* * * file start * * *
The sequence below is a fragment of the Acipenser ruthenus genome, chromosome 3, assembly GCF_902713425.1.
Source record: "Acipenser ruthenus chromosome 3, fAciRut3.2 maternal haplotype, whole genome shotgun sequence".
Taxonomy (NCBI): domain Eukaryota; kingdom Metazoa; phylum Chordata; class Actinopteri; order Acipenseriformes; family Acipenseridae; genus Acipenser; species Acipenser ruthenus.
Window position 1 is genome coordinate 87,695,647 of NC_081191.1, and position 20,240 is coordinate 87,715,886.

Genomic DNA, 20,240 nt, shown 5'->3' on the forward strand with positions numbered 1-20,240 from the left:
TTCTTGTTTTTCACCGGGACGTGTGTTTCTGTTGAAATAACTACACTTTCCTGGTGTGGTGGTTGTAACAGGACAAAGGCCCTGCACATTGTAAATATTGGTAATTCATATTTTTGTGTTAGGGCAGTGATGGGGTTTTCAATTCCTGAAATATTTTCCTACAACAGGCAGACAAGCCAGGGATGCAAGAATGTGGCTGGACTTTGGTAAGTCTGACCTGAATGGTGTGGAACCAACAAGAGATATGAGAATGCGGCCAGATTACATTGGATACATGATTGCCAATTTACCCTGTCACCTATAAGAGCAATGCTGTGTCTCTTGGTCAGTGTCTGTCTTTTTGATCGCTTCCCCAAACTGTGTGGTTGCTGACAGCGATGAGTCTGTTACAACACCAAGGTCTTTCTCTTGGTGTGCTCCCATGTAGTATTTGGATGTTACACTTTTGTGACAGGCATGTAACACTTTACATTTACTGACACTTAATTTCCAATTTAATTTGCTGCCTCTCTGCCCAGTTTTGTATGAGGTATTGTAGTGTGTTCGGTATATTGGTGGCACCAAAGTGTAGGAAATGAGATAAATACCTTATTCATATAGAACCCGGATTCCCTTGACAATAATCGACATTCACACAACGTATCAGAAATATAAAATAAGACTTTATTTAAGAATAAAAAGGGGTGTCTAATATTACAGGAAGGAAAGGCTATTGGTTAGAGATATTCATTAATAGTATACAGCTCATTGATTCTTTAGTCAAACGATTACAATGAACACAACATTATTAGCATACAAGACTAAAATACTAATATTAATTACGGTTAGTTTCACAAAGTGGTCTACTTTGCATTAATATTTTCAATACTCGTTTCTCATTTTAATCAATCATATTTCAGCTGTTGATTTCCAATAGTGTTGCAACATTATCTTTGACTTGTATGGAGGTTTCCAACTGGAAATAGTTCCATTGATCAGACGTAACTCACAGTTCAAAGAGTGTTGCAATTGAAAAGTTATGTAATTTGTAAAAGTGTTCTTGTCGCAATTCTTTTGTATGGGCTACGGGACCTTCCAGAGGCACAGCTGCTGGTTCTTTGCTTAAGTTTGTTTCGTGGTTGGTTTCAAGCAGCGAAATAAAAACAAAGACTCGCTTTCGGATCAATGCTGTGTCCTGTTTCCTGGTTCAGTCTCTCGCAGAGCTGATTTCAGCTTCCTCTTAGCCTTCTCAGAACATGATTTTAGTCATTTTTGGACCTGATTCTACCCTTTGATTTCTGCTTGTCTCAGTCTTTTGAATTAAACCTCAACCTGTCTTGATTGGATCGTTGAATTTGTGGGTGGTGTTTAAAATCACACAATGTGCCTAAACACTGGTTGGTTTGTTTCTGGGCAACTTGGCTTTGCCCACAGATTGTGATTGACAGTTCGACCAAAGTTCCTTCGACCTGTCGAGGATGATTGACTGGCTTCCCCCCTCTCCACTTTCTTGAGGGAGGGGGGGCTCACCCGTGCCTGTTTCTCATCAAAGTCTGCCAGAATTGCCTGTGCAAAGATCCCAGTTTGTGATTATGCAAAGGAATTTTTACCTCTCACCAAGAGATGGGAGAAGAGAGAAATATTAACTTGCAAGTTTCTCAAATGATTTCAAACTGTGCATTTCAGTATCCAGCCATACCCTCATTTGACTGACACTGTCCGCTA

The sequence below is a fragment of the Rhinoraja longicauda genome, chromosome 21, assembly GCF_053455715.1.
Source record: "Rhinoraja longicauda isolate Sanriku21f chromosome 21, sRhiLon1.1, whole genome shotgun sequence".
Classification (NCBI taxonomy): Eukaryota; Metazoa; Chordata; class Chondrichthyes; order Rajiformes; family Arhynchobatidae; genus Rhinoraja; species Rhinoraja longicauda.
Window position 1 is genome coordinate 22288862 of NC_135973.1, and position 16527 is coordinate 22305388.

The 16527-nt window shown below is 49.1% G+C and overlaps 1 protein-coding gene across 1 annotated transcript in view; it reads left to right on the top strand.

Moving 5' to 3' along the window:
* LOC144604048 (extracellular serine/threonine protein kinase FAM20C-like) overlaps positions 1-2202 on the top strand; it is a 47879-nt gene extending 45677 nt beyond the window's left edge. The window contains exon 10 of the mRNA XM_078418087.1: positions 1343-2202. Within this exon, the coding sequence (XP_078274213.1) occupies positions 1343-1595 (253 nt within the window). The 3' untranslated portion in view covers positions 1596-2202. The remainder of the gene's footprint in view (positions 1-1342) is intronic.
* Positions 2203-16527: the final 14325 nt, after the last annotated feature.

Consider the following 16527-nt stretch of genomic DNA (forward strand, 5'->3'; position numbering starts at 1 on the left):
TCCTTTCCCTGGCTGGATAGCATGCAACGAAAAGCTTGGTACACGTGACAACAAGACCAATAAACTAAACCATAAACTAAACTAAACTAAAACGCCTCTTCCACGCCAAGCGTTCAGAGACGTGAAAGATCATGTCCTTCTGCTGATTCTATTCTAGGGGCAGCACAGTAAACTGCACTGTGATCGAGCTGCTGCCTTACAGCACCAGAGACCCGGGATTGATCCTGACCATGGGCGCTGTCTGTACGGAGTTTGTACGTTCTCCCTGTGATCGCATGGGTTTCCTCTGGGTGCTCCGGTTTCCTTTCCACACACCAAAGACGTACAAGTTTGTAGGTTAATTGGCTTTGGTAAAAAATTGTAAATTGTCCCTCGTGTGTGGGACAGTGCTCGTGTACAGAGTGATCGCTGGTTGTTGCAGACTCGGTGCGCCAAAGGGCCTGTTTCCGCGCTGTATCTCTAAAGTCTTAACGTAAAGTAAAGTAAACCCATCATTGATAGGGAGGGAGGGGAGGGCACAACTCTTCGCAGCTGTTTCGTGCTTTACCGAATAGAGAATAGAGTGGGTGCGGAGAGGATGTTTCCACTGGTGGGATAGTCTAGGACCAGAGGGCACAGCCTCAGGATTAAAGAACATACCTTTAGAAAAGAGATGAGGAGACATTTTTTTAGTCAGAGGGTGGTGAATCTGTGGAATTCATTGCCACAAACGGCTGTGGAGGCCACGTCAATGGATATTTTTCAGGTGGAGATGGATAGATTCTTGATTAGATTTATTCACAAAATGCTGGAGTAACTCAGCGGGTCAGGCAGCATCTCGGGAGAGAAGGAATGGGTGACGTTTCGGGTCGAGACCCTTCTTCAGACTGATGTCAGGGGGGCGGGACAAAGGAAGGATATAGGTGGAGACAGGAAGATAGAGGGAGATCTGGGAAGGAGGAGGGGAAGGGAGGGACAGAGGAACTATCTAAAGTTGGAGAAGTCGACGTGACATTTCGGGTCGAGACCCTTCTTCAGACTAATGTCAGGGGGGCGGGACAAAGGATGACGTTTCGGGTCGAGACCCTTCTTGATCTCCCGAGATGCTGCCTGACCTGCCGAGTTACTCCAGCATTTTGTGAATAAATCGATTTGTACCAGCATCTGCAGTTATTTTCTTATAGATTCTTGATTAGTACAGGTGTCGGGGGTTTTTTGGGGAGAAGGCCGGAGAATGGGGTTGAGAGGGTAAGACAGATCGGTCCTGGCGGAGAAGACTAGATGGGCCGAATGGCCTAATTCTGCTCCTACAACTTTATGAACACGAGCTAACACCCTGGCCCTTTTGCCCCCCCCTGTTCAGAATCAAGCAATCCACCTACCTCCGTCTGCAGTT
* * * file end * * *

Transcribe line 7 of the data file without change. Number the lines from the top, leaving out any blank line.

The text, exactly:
The sequence below is a fragment of the Rhinoraja longicauda genome, chromosome 21, assembly GCF_053455715.1.